2015 Spend Matters Prediction: Let’s Buy More Together

Despite the baggage, "leveraged contracts" doesn't have to be a naughty phrase, signifying that procurement skipped out on sourcing and managing a category on its own behalf. Moreover, technology is about to make leveraged buying that much more effective for both sides of the buying equation – not to mention the intermediaries capturing a fair commission in the middle.

In 2015, Group Purchasing Organizations (GPOs) will finally start partnering with technology providers in earnest. And they’ll bring additional value to their members as a result.

All this makes sense. GPOs are also like marketplaces of buyers and sellers, but they’re not e-marketplaces. They just need an "e" – and good e-procurement on ramps similar to our Amazon prediction. 

This is an old topic of discussion – at least 15 years old to be precise. Remember the old ICG Commerce? Even if you don't, the GPOs and the tech providers aren’t going to party like it’s 1999. But, we do expect to see some real partnerships emerge. The technology now exists, and for e-procurement providers wanting to sell to the mid-market, the value proposition of GPO pricing enabled in pre-loaded catalogs is a no-brainer.

Moreover, with certain tech providers, the line will blur between traditional offline – or now e-enabled GPO models – and their own leveraged contracts they present to their customers in catalog format.

It’s 2015 friends. Lever up.

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First Voice

  1. Mark Usher:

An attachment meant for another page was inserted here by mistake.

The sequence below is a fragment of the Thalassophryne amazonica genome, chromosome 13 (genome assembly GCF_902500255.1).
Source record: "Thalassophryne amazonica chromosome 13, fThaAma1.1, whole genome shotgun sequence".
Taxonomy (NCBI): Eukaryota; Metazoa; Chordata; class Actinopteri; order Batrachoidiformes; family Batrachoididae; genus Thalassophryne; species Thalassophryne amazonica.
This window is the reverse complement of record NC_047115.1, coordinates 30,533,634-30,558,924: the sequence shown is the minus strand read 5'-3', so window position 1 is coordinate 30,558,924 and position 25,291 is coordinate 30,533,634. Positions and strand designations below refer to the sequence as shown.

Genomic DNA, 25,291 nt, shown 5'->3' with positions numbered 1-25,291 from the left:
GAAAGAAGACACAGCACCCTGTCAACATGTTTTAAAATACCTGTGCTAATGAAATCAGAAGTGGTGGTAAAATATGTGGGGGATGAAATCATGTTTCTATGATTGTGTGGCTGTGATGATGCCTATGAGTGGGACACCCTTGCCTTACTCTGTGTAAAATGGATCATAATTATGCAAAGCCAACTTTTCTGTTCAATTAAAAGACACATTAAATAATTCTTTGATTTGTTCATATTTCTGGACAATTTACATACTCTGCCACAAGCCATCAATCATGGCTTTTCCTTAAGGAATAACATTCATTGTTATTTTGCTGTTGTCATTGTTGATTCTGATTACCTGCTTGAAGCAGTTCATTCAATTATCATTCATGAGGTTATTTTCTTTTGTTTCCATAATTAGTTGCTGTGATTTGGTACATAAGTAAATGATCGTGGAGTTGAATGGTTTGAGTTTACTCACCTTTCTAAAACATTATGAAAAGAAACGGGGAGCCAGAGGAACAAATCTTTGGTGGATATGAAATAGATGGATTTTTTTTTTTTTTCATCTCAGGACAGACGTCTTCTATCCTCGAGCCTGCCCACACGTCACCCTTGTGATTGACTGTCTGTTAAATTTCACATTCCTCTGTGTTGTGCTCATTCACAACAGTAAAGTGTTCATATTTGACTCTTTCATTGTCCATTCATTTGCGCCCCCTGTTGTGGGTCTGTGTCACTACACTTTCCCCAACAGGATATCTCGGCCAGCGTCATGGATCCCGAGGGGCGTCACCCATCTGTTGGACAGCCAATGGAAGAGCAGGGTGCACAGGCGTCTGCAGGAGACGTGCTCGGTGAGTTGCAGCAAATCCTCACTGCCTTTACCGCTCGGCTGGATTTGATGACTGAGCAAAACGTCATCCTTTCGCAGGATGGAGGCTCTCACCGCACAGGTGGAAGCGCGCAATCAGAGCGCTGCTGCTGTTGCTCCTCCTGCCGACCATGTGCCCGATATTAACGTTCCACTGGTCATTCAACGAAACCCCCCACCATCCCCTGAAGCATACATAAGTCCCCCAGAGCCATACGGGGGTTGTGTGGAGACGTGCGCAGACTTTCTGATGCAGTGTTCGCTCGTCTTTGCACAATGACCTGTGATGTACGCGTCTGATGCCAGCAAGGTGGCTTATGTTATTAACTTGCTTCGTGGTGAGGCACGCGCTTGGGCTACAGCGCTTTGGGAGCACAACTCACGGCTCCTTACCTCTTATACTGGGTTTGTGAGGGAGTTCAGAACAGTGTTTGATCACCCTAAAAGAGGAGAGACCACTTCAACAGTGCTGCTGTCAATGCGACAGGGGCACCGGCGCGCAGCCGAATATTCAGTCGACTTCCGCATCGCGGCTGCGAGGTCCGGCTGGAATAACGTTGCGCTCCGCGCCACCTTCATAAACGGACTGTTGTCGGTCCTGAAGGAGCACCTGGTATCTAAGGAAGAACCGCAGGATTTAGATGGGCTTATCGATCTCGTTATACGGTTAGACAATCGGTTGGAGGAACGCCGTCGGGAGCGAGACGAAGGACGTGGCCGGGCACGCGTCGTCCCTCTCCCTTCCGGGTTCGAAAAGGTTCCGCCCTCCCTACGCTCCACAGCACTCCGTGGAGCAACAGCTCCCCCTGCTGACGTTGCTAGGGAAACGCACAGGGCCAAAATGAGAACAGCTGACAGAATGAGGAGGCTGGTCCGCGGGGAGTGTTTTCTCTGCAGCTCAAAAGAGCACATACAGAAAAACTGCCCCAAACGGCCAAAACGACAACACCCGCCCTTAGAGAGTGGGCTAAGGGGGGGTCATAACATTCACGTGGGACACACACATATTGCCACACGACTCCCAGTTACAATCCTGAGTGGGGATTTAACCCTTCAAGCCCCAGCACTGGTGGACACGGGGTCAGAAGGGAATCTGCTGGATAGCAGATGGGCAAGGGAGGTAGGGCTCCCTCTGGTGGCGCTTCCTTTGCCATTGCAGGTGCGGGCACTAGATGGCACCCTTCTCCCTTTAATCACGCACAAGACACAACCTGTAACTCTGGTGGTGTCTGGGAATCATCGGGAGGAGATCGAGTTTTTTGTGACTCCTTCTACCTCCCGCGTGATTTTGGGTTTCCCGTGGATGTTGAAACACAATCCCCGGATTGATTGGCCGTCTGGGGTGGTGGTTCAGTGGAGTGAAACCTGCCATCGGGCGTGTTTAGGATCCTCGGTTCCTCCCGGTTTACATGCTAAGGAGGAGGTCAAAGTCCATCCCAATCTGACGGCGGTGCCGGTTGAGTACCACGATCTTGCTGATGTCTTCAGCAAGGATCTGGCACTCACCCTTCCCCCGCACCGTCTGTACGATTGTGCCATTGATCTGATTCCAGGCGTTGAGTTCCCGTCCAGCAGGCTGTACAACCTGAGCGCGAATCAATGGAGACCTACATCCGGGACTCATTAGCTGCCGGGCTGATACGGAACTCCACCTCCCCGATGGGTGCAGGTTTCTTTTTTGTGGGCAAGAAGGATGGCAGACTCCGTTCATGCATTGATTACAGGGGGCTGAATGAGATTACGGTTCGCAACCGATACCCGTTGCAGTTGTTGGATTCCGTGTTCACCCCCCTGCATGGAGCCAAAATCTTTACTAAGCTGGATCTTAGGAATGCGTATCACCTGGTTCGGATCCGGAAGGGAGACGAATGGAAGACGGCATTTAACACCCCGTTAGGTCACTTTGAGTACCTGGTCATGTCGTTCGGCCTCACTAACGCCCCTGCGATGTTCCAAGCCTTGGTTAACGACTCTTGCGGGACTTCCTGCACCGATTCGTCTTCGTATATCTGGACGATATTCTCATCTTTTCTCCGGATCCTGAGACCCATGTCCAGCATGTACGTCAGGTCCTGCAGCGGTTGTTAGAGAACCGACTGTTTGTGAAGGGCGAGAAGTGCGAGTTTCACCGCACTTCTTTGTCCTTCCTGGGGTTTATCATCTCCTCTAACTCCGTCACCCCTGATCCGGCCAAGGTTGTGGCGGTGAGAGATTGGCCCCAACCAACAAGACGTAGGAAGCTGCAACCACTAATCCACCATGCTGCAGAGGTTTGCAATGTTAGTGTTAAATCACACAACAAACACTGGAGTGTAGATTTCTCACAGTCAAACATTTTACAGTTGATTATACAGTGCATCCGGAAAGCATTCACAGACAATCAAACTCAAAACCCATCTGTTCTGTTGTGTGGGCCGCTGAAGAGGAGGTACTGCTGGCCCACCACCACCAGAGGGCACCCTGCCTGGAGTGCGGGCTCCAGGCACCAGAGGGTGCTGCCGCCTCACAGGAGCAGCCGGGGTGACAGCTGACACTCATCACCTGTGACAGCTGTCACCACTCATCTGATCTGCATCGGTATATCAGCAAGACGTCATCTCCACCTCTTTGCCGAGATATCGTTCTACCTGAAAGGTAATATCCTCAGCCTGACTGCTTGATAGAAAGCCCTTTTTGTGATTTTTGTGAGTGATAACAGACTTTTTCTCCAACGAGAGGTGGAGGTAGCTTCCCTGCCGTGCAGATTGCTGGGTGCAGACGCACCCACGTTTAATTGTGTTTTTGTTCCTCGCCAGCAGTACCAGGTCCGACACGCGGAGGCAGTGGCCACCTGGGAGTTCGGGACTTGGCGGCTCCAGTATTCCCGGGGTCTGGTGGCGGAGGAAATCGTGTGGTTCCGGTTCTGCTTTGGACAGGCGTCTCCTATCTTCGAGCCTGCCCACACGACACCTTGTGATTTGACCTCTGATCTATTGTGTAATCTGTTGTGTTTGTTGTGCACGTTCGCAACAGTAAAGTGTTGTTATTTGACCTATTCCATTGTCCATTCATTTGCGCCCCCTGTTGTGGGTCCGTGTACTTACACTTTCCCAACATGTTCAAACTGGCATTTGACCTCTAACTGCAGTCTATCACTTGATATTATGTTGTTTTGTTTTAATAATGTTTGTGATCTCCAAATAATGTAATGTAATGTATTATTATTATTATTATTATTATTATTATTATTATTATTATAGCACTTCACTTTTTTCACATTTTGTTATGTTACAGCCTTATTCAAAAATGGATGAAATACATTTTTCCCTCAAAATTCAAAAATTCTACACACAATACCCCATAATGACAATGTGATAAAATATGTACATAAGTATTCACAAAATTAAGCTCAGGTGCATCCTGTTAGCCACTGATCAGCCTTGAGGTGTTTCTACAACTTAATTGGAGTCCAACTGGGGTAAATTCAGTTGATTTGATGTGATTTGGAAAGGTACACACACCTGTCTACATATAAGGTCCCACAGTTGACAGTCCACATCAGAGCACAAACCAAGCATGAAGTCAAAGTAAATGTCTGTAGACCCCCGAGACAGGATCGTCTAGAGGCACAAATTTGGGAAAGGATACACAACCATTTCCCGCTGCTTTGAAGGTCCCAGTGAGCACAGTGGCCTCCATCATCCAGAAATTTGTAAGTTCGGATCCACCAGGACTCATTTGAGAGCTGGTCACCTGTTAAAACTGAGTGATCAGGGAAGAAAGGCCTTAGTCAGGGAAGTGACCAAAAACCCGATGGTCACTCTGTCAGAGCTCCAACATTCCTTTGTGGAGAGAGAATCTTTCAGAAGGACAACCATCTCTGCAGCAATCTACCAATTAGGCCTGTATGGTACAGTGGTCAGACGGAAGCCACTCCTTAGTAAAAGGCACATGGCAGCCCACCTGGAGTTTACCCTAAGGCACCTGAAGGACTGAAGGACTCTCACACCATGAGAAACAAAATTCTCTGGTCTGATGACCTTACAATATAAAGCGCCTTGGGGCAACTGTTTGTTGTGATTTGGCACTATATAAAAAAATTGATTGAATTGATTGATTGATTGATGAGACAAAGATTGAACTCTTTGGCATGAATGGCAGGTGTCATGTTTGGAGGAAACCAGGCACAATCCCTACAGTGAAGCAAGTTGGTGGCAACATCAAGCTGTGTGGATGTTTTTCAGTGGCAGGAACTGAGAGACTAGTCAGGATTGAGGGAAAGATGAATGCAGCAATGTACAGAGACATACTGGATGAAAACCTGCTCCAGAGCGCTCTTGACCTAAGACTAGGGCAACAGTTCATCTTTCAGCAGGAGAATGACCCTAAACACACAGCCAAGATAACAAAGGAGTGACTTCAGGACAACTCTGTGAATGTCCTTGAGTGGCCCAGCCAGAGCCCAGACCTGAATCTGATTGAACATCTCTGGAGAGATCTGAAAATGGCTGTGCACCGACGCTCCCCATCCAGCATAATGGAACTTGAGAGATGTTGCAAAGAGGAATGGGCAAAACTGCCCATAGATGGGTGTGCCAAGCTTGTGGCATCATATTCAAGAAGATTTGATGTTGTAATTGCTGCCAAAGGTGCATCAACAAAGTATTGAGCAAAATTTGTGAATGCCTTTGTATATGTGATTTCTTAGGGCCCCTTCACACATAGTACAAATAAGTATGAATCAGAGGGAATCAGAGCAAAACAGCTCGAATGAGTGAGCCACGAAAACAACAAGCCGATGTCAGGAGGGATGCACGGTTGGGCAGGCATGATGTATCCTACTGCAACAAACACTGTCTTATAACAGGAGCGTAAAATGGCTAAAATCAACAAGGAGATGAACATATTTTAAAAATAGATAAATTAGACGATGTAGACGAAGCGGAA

I must have had hundreds of conversations with procurement folks over the last ten years or so about e-procurement systems with ready-to-go/pre-negotiated pricing. One concern I’ve heard (a lot) is that buyers will only see that pricing and not have an opportunity to either “shop around” or at the very least compare it to pricing in the market (or to internal pricing that already exists from previous sourcing initiatives). Now, we all know the ability to browse same spec pricing across different vendors is a mature eprocurement functionality – this isn’t the issue – but a GPO is not going to want it’s eprocurement partner to make it too easy for buyers to check out alternative sources. The GPO could theoretically offer multiple contracts for the same spend category to at least allow price comparison across these but that would dilute its pricing leverage with individual contract suppliers (besides, the GPO could never offer enough suppliers for most buyers to shop from). One solution might be for the GPO and its e-procurement partner to at least allow some form of price benchmarking or price checking capability so that a buyer can satisfy themselves that the ready-to-go pricing is in fact the best in the market. When all is said and done the most pragmatic solution might be for the GPO to recognize that it can still “partner” with an eprocurement provider but that the buyer must always be offered choice, i.e. the buyer can purchase easily from either the GPO contract, an internal contract, or any other vendor via a spot buy. I personally think GPO/eprocurement partnering will move forward in some fashion, but these issues will need to be grappled with strategically if buying organizations are to accept the model broadly.

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